Free your head: what is a mind map for and how to draw it correctly
A mind map is a tool for taking notes from lectures, books, and speeches, as well as for planning any action and structuring all thoughts. Working with a map saves time, organizes data and allows you to look at your own thoughts from the outside. We tell you how to correctly compose a MindMap.
A lot of information – one thought map
Mind maps, memory maps, mind maps, mental maps – all these are different names for one tool – Mindmap (from the English words mind – mind and map – map).
A mind map is an easy way to process a lot of information. It is a versatile tool for business, education, or creating your own information product. And this is not a complete list of areas where Mindmap can be applied.
Mind Map :
A place where the chaos of creativity meets the order of planning
"What are these cards for?"
Outline a speech or lecture, plan certain actions, create a video plan. What else? Mind maps are used to work on understanding complex ideas, to plan a project.
Use the Mindmap as a creative tool. For example, in order to come up with some kind of story or fairy tale with children. Or to structure the storyline of a novel, if you’re a writer. There are exactly as many options for using a thought map as you have thoughts.
How to become a professional cartographer of your own thoughts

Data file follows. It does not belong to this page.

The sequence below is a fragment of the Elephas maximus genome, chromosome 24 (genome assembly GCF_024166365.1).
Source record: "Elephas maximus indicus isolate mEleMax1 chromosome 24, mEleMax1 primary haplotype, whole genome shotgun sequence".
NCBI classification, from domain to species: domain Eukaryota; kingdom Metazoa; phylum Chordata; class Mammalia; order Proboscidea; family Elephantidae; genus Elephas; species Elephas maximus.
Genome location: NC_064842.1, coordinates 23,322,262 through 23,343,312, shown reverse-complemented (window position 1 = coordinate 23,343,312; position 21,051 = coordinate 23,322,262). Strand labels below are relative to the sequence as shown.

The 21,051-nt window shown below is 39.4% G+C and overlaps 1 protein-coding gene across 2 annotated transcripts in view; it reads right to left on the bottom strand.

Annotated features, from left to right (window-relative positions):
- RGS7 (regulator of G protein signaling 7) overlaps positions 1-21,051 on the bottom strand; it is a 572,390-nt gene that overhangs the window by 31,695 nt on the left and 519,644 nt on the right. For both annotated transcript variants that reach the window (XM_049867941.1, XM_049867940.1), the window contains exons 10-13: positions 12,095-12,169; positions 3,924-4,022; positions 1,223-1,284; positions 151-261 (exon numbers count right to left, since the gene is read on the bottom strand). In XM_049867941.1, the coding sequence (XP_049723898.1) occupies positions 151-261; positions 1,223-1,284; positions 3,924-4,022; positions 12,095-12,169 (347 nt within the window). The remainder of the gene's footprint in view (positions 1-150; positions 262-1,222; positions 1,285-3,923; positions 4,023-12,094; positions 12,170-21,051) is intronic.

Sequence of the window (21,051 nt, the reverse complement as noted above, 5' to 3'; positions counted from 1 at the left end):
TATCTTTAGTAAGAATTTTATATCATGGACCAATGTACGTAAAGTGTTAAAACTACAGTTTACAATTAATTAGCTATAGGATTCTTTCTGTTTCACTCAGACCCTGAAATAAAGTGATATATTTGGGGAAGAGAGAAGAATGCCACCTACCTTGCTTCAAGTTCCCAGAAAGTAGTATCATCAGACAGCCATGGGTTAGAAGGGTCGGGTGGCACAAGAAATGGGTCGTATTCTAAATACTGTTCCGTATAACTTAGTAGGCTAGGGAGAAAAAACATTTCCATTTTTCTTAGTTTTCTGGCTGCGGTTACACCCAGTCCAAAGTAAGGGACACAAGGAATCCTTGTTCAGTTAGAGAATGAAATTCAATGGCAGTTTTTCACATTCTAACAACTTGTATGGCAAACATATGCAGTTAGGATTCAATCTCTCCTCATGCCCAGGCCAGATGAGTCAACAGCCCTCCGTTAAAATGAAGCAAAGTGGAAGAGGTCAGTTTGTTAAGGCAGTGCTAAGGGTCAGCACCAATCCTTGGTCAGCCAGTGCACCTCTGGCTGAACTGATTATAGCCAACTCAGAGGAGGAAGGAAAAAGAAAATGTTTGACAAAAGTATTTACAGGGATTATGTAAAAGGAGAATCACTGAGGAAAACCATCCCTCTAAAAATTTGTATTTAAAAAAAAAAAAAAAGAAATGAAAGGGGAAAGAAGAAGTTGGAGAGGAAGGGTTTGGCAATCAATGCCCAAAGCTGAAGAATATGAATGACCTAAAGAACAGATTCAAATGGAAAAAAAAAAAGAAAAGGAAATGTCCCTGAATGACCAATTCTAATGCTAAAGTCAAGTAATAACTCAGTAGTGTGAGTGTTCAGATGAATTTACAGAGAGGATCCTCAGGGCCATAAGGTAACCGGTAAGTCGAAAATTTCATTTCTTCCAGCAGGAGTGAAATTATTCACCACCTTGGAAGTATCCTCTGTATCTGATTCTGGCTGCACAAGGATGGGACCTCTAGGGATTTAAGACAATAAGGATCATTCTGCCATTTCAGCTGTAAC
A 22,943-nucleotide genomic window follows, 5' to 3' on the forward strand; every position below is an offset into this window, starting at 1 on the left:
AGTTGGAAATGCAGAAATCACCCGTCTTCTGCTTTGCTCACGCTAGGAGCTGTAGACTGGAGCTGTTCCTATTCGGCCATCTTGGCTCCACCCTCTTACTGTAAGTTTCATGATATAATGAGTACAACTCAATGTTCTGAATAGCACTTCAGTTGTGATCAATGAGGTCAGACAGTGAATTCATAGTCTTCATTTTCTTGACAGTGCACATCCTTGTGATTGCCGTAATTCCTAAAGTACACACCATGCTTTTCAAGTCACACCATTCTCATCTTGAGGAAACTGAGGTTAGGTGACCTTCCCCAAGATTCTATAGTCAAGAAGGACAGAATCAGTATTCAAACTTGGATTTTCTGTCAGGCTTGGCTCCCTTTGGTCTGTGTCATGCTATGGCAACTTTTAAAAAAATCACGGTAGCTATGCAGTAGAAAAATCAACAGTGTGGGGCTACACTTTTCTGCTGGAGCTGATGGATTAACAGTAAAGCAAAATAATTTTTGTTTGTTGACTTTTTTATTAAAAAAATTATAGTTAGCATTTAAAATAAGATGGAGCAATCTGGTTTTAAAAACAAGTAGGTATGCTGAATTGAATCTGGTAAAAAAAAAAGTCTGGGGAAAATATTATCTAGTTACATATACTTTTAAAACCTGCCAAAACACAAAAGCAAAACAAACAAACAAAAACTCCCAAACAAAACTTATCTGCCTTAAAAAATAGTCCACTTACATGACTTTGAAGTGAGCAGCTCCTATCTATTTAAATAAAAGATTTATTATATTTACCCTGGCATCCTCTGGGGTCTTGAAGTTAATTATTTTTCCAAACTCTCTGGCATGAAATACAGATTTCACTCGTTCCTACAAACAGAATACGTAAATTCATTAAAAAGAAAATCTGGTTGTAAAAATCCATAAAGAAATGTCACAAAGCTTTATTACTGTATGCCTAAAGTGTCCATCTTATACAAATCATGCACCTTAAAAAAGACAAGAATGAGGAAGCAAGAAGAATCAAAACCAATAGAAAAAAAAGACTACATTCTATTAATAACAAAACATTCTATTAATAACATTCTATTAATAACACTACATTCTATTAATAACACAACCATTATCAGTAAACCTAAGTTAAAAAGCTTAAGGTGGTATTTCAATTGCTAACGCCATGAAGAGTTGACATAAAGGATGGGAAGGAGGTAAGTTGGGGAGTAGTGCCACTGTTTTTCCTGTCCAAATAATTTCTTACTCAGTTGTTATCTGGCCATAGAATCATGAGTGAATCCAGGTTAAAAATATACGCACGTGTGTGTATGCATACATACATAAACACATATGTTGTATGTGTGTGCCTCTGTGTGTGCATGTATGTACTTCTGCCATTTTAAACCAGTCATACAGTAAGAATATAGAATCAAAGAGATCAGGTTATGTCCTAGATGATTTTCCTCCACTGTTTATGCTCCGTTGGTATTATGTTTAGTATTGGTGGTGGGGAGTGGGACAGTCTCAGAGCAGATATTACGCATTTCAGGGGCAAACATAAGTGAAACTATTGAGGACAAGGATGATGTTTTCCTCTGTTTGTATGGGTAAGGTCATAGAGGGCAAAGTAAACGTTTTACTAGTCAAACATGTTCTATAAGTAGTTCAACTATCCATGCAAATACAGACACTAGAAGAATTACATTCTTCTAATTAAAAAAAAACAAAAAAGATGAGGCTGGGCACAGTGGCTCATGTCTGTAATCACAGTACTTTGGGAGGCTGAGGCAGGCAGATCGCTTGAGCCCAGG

Not many people know about Mindmap, and even fewer know how to use it correctly. Therefore, we decided to tell you in detail how to use this tool.
How do mind maps outperform the classic outline?
Take a look at the usual classic abstract:
What are its benefits? Writing a summary is easy. While writing, we use our visual, auditory, and also muscle memory.
“What are the main shortcomings of the abstract?"
It is believed that monotony and unnecessary information deprive the abstract of functionality.
- It is written quickly, remembered for a long time. Yes, writing a summary is not difficult. But it is much more difficult to turn to him later, to quickly recall the information. Why is this happening? Because you are "laying sheets" from the text.
Despite the fact that when writing you use several systems of perception at once, you can’t always pick out the main thing “on the go”. Yes, we can use big headings, subheadings, use text selection. But when we write the abstract itself, it is not always easy to understand where the heading begins and where a certain new part of the lecture begins and to “react in writing” to the transition from one part to another.
Because of this, the structure of the abstract turns out to be “monotonous”, it is inconvenient to read and work with it. This is also called "text sheet".
- Another drawback is the presence of a large number of unnecessary details. In the course of taking notes, it is not always clear when to omit certain points.
- Handwritten text cannot be synced across devices.
For example, you are reviewing a book. Later, you refer to what was written, but if the book was large, it will be difficult to look for a certain type of information. In addition, there are other features of handwriting. If you write carefully, then there will be no problems reading the notes. But if your handwriting is not neat, you will most likely have to deal with deciphering the characters.